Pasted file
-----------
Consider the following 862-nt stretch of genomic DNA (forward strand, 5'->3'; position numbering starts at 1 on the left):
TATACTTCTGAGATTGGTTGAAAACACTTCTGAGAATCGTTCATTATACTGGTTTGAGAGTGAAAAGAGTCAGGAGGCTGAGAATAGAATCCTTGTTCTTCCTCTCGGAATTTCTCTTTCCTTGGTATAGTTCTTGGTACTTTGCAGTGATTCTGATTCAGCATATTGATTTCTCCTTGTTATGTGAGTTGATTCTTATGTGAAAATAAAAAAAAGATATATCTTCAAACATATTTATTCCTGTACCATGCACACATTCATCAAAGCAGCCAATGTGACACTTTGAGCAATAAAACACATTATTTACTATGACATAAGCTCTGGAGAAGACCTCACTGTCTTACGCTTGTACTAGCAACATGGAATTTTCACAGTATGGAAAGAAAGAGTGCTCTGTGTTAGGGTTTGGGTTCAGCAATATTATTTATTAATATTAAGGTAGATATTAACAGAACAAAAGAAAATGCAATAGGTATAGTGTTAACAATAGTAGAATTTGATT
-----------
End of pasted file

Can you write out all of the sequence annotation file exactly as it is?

Consider the following 862-nt stretch of genomic DNA (forward strand, 5'->3'; position numbering starts at 1 on the left):
TATACTTCTGAGATTGGTTGAAAACACTTCTGAGAATCGTTCATTATACTGGTTTGAGAGTGAAAAGAGTCAGGAGGCTGAGAATAGAATCCTTGTTCTTCCTCTCGGAATTTCTCTTTCCTTGGTATAGTTCTTGGTACTTTGCAGTGATTCTGATTCAGCATATTGATTTCTCCTTGTTATGTGAGTTGATTCTTATGTGAAAATAAAAAAAAGATATATCTTCAAACATATTTATTCCTGTACCATGCACACATTCATCAAAGCAGCCAATGTGACACTTTGAGCAATAAAACACATTATTTACTATGACATAAGCTCTGGAGAAGACCTCACTGTCTTACGCTTGTACTAGCAACATGGAATTTTCACAGTATGGAAAGAAAGAGTGCTCTGTGTTAGGGTTTGGGTTCAGCAATATTATTTATTAATATTAAGGTAGATATTAACAGAACAAAAGAAAATGCAATAGGTATAGTGTTAACAATAGTAGAATTTGATT